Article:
The Neutrophil to Lymphocyte Ratio Is Associated With the Risk of Subsequent Dementia in the Framingham Heart Study

Jaime Ramos-Cejudo, Andrew D. Johnson, Alexa Beiser, Sudha Seshadri, Joel Salinas, Jeffrey S. Berger, Nathanael R. Fillmore, Nhan Do, Chunlei Zheng, Zanetta Kovbasyuk, Babak A. Ardekani, Omonigho M. Bubu, Ankit Parekh, Antonio Convit, Rebecca A. Betensky, Thomas M. Wisniewski, Ricardo S. Osorio

Research output: Contribution to journalArticlepeer-review


Objective: Active neutrophils are important contributors to Alzheimer’s disease (AD) pathology through the formation of capillary stalls that compromise cerebral blood flow (CBF) and through aberrant neutrophil signaling that advances disease progression. The neutrophil to lymphocyte ratio (NLR) is a proxy of neutrophil-mediated inflammation, and higher NLR is found in persons diagnosed with clinical AD. The objective of this study was to investigate whether increased NLR in older adults is independently associated with the risk of subsequent dementia. Methods: We examined associations of baseline NLR with incident dementia risk in the community-based Framingham Heart Study (FHS) longitudinal cohorts. The association between NLR and risk of dementia was evaluated using the cumulative incidence function (CIF) and inverse probability-weighted Cox proportional cause-specific hazards regression models, with adjustment for age, sex, body mass index (BMI), systolic and diastolic blood pressure, diabetes, current smoking status, low-density lipoprotein (LDH), high-density lipoprotein (LDL), total cholesterol, triglycerides, and history of cardiovascular disease (CVD). Random forest survival models were used to evaluate the relative predictive value of the model covariates on dementia risk. Results: The final study sample included 1,648 participants with FHS (average age, 69 years; 56% women). During follow-up (median, 5.9 years), we observed 51 cases of incident dementia, of which 41 were AD cases. Results from weighted models suggested that the NLR was independently associated with incident dementia, and it was preceded in predictive value only by age, history of CVD, and blood pressure at baseline. Conclusion: Our study shows that individuals with higher NLR are at a greater risk of subsequent dementia during a 5.9-year follow-up period. Further evaluating the role of neutrophil-mediated inflammation in AD progression may be warranted.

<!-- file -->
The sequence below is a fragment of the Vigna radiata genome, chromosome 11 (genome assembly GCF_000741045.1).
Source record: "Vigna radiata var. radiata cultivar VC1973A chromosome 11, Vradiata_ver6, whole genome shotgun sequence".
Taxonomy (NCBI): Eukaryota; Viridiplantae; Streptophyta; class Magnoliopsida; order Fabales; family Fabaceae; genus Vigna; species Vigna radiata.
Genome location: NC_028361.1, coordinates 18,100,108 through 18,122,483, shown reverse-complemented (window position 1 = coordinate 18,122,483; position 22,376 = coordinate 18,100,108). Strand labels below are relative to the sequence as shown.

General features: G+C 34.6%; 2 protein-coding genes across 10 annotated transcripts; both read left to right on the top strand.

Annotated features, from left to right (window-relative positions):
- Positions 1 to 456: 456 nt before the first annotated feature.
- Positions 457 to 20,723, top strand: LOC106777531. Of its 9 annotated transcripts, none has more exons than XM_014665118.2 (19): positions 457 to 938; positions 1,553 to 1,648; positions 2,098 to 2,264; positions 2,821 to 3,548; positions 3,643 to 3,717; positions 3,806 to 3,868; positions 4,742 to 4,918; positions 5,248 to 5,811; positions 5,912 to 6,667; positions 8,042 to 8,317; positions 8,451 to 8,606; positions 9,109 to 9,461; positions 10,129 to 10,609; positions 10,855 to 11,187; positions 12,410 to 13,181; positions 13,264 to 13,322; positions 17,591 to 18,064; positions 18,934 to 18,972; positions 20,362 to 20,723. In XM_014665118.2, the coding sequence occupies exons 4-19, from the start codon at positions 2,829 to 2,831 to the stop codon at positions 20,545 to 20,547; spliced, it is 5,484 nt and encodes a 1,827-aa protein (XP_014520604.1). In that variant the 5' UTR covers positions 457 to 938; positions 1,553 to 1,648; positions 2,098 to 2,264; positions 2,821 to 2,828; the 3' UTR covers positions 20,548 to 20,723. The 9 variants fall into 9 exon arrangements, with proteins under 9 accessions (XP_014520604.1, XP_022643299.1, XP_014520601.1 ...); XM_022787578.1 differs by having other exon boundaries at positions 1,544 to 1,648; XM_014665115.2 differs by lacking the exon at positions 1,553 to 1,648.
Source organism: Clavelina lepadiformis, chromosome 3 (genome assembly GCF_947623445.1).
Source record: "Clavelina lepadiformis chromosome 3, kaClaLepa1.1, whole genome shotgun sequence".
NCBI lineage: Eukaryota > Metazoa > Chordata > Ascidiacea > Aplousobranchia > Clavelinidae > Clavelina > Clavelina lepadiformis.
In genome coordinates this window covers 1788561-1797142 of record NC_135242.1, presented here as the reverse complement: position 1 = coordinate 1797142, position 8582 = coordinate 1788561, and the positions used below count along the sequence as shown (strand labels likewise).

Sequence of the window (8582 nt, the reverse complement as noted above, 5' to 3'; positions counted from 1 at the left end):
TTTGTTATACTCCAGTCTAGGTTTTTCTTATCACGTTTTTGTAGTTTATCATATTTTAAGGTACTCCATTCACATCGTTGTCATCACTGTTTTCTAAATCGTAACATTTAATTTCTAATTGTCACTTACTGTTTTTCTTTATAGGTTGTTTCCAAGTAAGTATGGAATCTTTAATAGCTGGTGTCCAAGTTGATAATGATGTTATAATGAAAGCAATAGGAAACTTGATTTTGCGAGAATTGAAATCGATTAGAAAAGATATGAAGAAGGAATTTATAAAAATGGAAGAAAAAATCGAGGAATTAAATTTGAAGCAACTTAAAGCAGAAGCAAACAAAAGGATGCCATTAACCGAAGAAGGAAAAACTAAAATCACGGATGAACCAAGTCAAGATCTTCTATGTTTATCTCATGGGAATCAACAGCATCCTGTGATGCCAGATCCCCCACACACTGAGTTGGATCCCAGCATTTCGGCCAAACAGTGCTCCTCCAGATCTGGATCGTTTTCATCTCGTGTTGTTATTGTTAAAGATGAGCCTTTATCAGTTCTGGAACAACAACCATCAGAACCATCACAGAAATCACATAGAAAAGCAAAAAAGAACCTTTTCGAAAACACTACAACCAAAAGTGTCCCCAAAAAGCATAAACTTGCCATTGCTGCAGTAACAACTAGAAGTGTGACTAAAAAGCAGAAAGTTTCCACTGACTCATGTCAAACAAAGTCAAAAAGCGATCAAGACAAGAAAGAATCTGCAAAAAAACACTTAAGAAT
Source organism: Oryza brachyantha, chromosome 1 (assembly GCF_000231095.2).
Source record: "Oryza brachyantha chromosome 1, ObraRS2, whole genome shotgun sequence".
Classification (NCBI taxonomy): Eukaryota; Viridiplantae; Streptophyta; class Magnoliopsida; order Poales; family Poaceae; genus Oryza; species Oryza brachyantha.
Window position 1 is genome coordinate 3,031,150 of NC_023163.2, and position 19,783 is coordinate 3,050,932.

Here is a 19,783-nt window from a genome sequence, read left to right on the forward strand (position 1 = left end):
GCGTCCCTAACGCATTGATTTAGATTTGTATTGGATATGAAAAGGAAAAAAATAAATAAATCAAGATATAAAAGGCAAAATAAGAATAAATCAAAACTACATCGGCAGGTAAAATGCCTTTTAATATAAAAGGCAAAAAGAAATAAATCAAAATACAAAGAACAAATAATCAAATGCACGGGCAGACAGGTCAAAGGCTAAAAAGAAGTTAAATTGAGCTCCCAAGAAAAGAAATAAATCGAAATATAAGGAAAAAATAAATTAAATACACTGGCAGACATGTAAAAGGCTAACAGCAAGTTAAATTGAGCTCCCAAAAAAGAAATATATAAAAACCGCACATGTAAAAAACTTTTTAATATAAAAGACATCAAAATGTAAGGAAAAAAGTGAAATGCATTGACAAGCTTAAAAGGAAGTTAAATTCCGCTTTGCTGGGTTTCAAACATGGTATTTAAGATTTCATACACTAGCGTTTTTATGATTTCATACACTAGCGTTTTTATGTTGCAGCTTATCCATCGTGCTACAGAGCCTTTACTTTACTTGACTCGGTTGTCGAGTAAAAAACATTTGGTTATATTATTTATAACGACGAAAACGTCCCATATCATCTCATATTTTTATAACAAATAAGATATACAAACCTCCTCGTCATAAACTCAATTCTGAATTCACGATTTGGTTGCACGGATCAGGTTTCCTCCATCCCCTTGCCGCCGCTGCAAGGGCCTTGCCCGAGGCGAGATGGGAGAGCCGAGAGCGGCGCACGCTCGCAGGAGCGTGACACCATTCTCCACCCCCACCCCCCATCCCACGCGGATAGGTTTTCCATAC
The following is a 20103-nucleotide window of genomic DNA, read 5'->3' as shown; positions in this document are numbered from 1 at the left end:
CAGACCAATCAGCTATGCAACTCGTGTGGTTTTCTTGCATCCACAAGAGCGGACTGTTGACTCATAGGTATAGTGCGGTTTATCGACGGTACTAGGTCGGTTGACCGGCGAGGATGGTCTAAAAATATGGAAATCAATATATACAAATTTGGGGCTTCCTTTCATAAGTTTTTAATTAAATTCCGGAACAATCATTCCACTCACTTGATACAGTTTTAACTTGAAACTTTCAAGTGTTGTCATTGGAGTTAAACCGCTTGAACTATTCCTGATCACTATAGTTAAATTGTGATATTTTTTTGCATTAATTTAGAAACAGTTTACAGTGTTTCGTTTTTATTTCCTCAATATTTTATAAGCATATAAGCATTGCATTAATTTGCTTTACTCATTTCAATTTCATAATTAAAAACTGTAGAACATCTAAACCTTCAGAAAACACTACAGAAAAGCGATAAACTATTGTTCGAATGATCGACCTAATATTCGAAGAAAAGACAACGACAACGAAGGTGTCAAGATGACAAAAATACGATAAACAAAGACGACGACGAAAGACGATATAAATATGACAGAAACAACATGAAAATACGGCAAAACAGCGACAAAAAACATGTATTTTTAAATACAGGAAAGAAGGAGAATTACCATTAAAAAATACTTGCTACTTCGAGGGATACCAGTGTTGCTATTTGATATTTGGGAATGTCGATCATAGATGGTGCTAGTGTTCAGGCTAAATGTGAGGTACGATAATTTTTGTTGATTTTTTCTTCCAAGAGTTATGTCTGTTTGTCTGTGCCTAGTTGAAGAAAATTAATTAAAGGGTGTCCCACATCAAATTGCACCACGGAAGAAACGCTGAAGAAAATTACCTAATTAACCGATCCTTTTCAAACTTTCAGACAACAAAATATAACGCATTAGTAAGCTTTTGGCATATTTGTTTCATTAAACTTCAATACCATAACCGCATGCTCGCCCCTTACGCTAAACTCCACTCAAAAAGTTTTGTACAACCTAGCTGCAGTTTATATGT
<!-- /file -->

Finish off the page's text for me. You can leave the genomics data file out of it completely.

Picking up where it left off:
Original languageEnglish (US)
Article number773984
JournalFrontiers in Aging Neuroscience
StatePublished - Nov 30 2021


  • Alzheimer’s disease
  • FHS
  • Framingham
  • NLR
  • complete blood count (CBC)
  • dementia
  • neutrophil to lymphocyte ratio
  • risk prediction

ASJC Scopus subject areas

  • Aging
  • Cognitive Neuroscience


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